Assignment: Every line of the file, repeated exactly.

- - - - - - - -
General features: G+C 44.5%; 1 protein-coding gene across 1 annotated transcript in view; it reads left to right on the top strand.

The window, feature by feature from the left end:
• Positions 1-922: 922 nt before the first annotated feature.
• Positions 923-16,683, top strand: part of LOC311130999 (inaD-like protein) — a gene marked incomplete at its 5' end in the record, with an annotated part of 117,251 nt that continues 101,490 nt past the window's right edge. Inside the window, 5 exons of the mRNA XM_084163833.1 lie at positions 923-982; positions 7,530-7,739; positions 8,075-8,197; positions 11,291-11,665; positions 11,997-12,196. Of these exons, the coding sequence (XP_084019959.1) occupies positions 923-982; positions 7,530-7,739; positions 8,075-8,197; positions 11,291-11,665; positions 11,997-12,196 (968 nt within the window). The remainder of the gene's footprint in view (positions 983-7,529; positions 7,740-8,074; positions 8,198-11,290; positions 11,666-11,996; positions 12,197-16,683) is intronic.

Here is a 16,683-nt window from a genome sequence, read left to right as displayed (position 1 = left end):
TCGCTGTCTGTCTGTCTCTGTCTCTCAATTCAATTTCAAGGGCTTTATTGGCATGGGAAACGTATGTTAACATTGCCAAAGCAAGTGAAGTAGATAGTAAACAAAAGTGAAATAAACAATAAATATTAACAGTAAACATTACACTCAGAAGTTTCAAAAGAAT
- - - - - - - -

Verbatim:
General features: G+C 44.5%; 1 protein-coding gene across 1 annotated transcript in view; it reads left to right on the top strand.

The window, feature by feature from the left end:
• Positions 1-922: 922 nt before the first annotated feature.
• Positions 923-16,683, top strand: part of LOC311130999 (inaD-like protein) — a gene marked incomplete at its 5' end in the record, with an annotated part of 117,251 nt that continues 101,490 nt past the window's right edge. Inside the window, 5 exons of the mRNA XM_084163833.1 lie at positions 923-982; positions 7,530-7,739; positions 8,075-8,197; positions 11,291-11,665; positions 11,997-12,196. Of these exons, the coding sequence (XP_084019959.1) occupies positions 923-982; positions 7,530-7,739; positions 8,075-8,197; positions 11,291-11,665; positions 11,997-12,196 (968 nt within the window). The remainder of the gene's footprint in view (positions 983-7,529; positions 7,740-8,074; positions 8,198-11,290; positions 11,666-11,996; positions 12,197-16,683) is intronic.

Here is a 16,683-nt window from a genome sequence, read left to right as displayed (position 1 = left end):
TCGCTGTCTGTCTGTCTCTGTCTCTCAATTCAATTTCAAGGGCTTTATTGGCATGGGAAACGTATGTTAACATTGCCAAAGCAAGTGAAGTAGATAGTAAACAAAAGTGAAATAAACAATAAATATTAACAGTAAACATTACACTCAGAAGTTTCAAAAGAAT